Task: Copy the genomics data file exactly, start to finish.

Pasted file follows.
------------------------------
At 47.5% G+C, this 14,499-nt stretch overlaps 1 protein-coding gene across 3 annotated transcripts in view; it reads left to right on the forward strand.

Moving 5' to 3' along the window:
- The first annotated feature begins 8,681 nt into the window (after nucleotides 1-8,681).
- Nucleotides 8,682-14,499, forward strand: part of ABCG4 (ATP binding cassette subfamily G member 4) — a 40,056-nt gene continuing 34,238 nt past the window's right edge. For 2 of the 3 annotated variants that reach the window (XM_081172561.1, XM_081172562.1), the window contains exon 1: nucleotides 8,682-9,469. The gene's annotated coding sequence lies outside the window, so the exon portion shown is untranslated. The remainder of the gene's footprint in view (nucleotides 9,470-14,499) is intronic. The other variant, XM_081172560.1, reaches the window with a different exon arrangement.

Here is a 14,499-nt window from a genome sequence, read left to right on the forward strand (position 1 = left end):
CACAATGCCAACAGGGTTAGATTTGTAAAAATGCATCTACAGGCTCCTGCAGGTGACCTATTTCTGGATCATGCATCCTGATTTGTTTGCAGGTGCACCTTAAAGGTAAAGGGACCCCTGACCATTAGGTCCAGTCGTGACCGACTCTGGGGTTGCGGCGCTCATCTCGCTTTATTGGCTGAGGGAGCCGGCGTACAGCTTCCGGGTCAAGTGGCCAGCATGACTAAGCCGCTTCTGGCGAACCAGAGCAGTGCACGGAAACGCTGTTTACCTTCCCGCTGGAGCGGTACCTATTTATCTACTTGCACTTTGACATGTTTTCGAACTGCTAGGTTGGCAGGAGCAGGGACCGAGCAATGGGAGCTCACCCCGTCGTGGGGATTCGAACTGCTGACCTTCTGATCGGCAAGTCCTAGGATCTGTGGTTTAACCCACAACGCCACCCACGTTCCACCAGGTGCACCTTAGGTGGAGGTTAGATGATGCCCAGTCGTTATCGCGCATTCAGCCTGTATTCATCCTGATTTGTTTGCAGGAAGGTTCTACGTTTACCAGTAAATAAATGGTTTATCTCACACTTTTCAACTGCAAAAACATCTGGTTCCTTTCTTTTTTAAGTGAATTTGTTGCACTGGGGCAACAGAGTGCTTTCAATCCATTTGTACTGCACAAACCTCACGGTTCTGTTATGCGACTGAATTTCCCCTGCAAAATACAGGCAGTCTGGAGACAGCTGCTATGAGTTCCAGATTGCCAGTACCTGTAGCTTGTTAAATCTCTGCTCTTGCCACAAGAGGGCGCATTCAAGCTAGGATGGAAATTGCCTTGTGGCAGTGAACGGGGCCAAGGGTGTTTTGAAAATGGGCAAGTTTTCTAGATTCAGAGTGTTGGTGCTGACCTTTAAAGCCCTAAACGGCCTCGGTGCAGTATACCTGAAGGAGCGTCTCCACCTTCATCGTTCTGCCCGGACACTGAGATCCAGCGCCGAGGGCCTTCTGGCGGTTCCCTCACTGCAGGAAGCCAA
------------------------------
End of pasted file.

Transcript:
At 47.5% G+C, this 14,499-nt stretch overlaps 1 protein-coding gene across 3 annotated transcripts in view; it reads left to right on the forward strand.

Moving 5' to 3' along the window:
- The first annotated feature begins 8,681 nt into the window (after nucleotides 1-8,681).
- Nucleotides 8,682-14,499, forward strand: part of ABCG4 (ATP binding cassette subfamily G member 4) — a 40,056-nt gene continuing 34,238 nt past the window's right edge. For 2 of the 3 annotated variants that reach the window (XM_081172561.1, XM_081172562.1), the window contains exon 1: nucleotides 8,682-9,469. The gene's annotated coding sequence lies outside the window, so the exon portion shown is untranslated. The remainder of the gene's footprint in view (nucleotides 9,470-14,499) is intronic. The other variant, XM_081172560.1, reaches the window with a different exon arrangement.

Here is a 14,499-nt window from a genome sequence, read left to right on the forward strand (position 1 = left end):
CACAATGCCAACAGGGTTAGATTTGTAAAAATGCATCTACAGGCTCCTGCAGGTGACCTATTTCTGGATCATGCATCCTGATTTGTTTGCAGGTGCACCTTAAAGGTAAAGGGACCCCTGACCATTAGGTCCAGTCGTGACCGACTCTGGGGTTGCGGCGCTCATCTCGCTTTATTGGCTGAGGGAGCCGGCGTACAGCTTCCGGGTCAAGTGGCCAGCATGACTAAGCCGCTTCTGGCGAACCAGAGCAGTGCACGGAAACGCTGTTTACCTTCCCGCTGGAGCGGTACCTATTTATCTACTTGCACTTTGACATGTTTTCGAACTGCTAGGTTGGCAGGAGCAGGGACCGAGCAATGGGAGCTCACCCCGTCGTGGGGATTCGAACTGCTGACCTTCTGATCGGCAAGTCCTAGGATCTGTGGTTTAACCCACAACGCCACCCACGTTCCACCAGGTGCACCTTAGGTGGAGGTTAGATGATGCCCAGTCGTTATCGCGCATTCAGCCTGTATTCATCCTGATTTGTTTGCAGGAAGGTTCTACGTTTACCAGTAAATAAATGGTTTATCTCACACTTTTCAACTGCAAAAACATCTGGTTCCTTTCTTTTTTAAGTGAATTTGTTGCACTGGGGCAACAGAGTGCTTTCAATCCATTTGTACTGCACAAACCTCACGGTTCTGTTATGCGACTGAATTTCCCCTGCAAAATACAGGCAGTCTGGAGACAGCTGCTATGAGTTCCAGATTGCCAGTACCTGTAGCTTGTTAAATCTCTGCTCTTGCCACAAGAGGGCGCATTCAAGCTAGGATGGAAATTGCCTTGTGGCAGTGAACGGGGCCAAGGGTGTTTTGAAAATGGGCAAGTTTTCTAGATTCAGAGTGTTGGTGCTGACCTTTAAAGCCCTAAACGGCCTCGGTGCAGTATACCTGAAGGAGCGTCTCCACCTTCATCGTTCTGCCCGGACACTGAGATCCAGCGCCGAGGGCCTTCTGGCGGTTCCCTCACTGCAGGAAGCCAA